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The textbook I am working through, Observational Astronomy by Birney et al, cites the following relationship between the seeing disk and the air mass one is looking through:

$$s=s_0X^\frac{3}{5}$$

($s$: true seeing disk; $s_0$: zenith seeing disk; $X$: air mass.)

This exponent, $\frac{3}{5}$, is not elaborated upon in the text. But, it strikes me as a bit odd. The predominant factor lending itself to this exponent is turbulence, and turbulence is quite chaotic. That makes me curious about two things:

  1. Is this an approximation? To what degree is $\frac{3}{5}$ the accurate value of this exponent (even if the accuracy is limited by other restrictions)?
  2. Regardless of the above, where does this number come from? Is it measured, or is there a theoretical justification for it?

My best guess is that it's related to the Kolmogorov power law for energy stored in turbulence, which predicts (for sufficiently large whirls) an energy spectrum of:

$$E\propto x^\frac{-5}{3}$$

($E$: energy stored in a turbulent whirl; $x$: the size of that whirl.)

Since the order of magnitude length scale seems to match possible cell sizes in the atmosphere, I'm wondering if this points to an underlying connection between these two laws. But this also seems like it might be a spurious correlation - the factors that feed into the seeing disk measurement are also optical, and I can't see a clear way to retain the 5/3 ratio on both sides.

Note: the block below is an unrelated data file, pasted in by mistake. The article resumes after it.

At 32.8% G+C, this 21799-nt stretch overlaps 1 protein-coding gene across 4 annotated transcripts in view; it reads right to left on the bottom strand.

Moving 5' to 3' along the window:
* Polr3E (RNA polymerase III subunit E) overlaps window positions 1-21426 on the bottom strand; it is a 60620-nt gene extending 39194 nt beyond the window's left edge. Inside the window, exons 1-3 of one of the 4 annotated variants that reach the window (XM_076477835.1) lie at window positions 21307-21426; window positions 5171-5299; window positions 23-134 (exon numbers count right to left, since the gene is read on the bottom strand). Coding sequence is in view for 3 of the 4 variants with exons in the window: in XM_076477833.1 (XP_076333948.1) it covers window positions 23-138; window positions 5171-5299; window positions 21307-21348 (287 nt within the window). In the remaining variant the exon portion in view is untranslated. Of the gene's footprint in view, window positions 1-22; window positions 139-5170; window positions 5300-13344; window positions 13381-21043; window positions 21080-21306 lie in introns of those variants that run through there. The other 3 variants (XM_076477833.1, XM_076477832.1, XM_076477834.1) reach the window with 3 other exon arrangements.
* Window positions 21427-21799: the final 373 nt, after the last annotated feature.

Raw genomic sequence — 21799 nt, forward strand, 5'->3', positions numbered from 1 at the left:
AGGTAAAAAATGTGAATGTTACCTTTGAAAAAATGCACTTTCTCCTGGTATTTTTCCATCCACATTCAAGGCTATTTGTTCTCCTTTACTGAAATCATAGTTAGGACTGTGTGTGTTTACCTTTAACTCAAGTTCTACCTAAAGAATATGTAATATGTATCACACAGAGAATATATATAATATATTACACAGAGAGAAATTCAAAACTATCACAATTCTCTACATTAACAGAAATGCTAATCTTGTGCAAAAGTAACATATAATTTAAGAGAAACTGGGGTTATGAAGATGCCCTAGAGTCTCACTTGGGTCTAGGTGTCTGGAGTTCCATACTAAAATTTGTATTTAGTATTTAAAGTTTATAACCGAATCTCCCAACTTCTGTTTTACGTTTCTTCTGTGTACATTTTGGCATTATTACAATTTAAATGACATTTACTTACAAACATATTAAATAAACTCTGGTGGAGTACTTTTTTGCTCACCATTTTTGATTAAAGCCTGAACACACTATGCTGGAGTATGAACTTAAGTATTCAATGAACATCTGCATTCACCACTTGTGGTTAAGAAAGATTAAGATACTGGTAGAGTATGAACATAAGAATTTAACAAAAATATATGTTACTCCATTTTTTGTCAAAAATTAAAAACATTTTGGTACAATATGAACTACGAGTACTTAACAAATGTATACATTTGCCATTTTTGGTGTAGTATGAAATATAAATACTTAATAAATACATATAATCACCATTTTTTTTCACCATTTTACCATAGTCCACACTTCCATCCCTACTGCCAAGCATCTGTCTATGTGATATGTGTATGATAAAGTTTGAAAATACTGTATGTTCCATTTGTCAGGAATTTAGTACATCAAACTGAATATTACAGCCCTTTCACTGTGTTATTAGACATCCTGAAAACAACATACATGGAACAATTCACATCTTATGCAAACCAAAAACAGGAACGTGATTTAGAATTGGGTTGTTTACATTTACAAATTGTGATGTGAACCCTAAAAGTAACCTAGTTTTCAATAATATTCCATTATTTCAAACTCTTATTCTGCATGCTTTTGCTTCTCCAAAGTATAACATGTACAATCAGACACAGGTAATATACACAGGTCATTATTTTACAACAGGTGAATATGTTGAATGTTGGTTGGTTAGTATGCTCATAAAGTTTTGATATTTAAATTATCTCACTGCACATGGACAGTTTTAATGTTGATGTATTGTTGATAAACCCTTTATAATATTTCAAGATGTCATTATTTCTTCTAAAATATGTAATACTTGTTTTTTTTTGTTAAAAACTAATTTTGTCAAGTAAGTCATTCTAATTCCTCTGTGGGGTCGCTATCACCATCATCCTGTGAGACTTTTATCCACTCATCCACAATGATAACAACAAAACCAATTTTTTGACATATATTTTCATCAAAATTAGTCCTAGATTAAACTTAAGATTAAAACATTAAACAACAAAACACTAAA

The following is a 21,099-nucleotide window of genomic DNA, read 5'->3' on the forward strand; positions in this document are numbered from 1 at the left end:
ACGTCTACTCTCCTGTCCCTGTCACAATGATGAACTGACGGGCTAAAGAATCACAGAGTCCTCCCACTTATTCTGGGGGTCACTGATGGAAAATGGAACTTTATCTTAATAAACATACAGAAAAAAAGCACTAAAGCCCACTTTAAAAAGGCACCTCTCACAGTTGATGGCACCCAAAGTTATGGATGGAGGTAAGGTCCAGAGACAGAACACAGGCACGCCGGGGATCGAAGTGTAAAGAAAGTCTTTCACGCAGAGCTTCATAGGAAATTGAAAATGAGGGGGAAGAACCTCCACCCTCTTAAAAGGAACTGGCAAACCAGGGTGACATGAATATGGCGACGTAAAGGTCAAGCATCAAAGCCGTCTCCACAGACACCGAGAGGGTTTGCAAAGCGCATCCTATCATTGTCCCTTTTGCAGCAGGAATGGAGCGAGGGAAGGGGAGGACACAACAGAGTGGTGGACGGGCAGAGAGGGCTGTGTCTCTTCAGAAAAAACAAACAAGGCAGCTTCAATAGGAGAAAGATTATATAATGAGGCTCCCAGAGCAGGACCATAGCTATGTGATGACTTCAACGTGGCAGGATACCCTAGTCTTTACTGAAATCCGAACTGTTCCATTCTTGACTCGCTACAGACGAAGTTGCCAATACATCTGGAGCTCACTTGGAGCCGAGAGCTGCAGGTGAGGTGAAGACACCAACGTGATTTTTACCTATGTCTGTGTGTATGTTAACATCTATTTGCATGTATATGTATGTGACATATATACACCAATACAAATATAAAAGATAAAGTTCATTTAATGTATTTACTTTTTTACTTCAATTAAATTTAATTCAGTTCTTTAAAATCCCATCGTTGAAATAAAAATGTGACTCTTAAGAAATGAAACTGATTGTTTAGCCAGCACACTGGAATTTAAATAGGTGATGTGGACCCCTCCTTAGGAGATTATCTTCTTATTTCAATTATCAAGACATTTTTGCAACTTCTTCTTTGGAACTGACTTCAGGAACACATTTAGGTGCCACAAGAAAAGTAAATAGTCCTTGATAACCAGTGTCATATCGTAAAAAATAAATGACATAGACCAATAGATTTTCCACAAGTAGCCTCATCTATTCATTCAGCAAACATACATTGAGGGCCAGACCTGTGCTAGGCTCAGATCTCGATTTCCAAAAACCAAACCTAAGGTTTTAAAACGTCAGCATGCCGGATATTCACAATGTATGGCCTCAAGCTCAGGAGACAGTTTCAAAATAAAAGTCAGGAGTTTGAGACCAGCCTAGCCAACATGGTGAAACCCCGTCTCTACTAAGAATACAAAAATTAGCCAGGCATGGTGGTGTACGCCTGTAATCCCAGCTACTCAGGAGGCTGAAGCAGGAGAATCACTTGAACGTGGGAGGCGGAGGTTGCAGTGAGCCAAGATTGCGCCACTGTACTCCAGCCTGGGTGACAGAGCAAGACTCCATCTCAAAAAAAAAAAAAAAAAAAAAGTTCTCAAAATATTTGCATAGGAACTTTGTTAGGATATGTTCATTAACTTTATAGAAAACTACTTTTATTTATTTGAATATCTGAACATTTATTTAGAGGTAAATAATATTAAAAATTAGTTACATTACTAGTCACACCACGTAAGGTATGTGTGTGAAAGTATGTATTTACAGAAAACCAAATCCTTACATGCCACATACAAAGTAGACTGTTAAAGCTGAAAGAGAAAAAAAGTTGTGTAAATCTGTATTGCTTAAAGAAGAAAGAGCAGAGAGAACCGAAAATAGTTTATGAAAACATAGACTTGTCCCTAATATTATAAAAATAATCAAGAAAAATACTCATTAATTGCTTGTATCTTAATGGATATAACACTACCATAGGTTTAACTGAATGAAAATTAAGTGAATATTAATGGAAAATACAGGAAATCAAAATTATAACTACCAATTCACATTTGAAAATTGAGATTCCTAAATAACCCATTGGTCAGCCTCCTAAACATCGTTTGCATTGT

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  • $\begingroup$ Yes, that exponent has its origin in Kolmogorov turbulence, and is (very) approximately valid for seeings <0.9" and air masses <1.6, but with quite large variance I think. There's a derivation in the original article describing the most popular (I think) way of measuring seeing, the "DIMM": Sarazin & Roddier (1990). $\endgroup$
    – pela
    Nov 3 '21 at 11:33
  • $\begingroup$ You might enjoy :-) reading publications of Fried (former head of tOSC). en.wikipedia.org/wiki/David_L._Fried $\endgroup$ Nov 3 '21 at 12:43
  • $\begingroup$ Could it perhaps have its derivations in a polytropic equation? The 3/5 comes up some times as an exponent in polytropic equations of states for ideal gases. $\endgroup$ Nov 4 '21 at 2:31
  • $\begingroup$ @pela Thank you for the reference, I will read it! Do you intend to write an answer using this paper? If not, I may write up what I learn for posterity. $\endgroup$
    – Slate
    Nov 4 '21 at 15:08
  • $\begingroup$ @CarlWitthoft Thanks for the recommendation, I will absolutely look into it :) $\endgroup$
    – Slate
    Nov 4 '21 at 15:08

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